“When I became president, I appointed Trevor Manuel to put a team together to draft a development plan for South Africa; various stakeholders were tasked to deliver what we as government now implement: The NDP,” Zuma said on Thursday in an exclusive interview with Independent Media on the sidelines of the World Economic Forum (WEF) in Durban.
“The National Planning Commission was formed as a result of my questions: Do we have a plan for the defence force, for national intelligence, for our water crises, and many other important sectors of the economy,” Zuma said. “The answer was no.”
Manuel, later appointed Minister in the Presidency in 2011, was tasked with putting together a team to advise on issues impacting on the country’s development.
“The commission had the licence to be honest, bold, cut through the silos of government and take on board the views of all South Africans. It also requires us to be humble, never pretending that we have a monopoly on wisdom. This is a proposed development plan, subject to public comment and criticism,” Manuel stated at the launch of the NDP.
The work of the commission did not stop in 2011. “Our team is a five-year one, and requires the commission to deepen the planning process, cover areas that we have been unable to cover,” Manuel said.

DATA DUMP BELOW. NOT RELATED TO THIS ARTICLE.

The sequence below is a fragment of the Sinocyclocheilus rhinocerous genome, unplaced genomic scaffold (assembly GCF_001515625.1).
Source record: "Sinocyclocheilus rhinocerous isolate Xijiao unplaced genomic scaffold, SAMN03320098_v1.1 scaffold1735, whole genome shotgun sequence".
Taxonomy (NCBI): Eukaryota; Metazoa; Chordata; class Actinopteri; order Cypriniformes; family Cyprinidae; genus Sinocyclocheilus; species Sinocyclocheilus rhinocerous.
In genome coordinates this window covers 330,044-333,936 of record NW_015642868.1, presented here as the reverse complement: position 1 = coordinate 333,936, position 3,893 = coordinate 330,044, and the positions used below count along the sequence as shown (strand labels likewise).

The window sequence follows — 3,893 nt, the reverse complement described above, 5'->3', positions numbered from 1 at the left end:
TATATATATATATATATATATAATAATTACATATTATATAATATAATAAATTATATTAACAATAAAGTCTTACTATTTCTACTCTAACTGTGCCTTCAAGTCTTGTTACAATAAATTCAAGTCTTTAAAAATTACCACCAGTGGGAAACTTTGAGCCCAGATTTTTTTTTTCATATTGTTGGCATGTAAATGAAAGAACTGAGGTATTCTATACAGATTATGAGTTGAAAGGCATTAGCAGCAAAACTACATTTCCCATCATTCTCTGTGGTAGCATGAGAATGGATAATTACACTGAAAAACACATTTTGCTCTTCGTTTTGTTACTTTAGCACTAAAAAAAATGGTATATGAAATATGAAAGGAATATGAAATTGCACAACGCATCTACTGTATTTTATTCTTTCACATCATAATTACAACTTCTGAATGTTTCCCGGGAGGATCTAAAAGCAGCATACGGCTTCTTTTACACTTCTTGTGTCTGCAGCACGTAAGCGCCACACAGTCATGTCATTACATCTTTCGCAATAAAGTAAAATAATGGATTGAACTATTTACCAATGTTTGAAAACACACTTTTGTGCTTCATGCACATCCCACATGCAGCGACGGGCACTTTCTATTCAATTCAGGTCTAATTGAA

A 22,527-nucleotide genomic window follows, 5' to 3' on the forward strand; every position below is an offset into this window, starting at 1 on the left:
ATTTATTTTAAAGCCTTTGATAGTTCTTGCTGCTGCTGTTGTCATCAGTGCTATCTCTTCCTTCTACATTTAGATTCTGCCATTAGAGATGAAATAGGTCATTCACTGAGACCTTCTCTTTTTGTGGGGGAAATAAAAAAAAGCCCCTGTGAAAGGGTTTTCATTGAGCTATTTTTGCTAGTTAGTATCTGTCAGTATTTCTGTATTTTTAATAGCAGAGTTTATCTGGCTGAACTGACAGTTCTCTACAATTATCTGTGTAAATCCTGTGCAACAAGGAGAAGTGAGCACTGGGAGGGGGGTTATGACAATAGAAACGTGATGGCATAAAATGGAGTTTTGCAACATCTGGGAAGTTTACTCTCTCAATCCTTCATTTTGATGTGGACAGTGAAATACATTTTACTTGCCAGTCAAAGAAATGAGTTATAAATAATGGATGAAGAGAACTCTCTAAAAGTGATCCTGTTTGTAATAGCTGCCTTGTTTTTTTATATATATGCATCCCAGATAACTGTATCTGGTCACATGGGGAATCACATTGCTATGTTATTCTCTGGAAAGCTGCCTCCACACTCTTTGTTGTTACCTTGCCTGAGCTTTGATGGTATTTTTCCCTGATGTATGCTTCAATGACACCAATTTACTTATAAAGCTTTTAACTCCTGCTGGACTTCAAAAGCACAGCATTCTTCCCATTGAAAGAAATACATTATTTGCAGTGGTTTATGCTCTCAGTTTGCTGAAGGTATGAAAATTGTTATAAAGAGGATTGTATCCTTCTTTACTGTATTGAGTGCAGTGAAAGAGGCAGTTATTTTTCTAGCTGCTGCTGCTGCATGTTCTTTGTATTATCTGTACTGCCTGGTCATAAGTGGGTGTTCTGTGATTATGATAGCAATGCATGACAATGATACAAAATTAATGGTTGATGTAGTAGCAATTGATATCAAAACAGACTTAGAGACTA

Since the NDP was adopted as formal government economic policy, various business leaders have praised it as an excellent economic policy.
However, analysts, business, labour, and international rating agencies have in recent months questioned the successful implementation of the NDP.
“The vision of the NDP presented in 2011 was a process of charting a new path for our country; at the core of the plan is a focus on capabilities; the capabilities of people and of creating opportunities for both,” Zuma said.
“By 2030 we seek to eliminate poverty and reduce inequality. We seek a country wherein all citizens have the capabilities to grasp the ever-broadening opportunities available; our plan is to change the lives of millions of our people, especially the youth.”
Zuma confirmed the government was committed to monitor the implementation of the NDP and the impact it has had on economic growth, job creation, poverty reduction, economic development, socio-economic development, investor, business and consumer confidence, service delivery, corporate governance and environmental development.
Government recently stated: “We have no choice but to seize the nettle, use our resilience, and dig deep to find the reservoirs of goodwill and common national interest to map a common road forward.”
The NDP states 11 million more jobs need to be created by 2030, the labour-intensive manufacturing and export sectors need to be expanded, money has to be allocated to key infrastructure projects as an enabler for job creation, and the quality of education and skills development is crucial, and ownership of production should be less concentrated and more diverse.
Be assured Zuma believes South Africa is strong enough and creative enough to overcome its economic challenges and ensure a better life for all. Masupatsela! We chart a new course, we write a new story.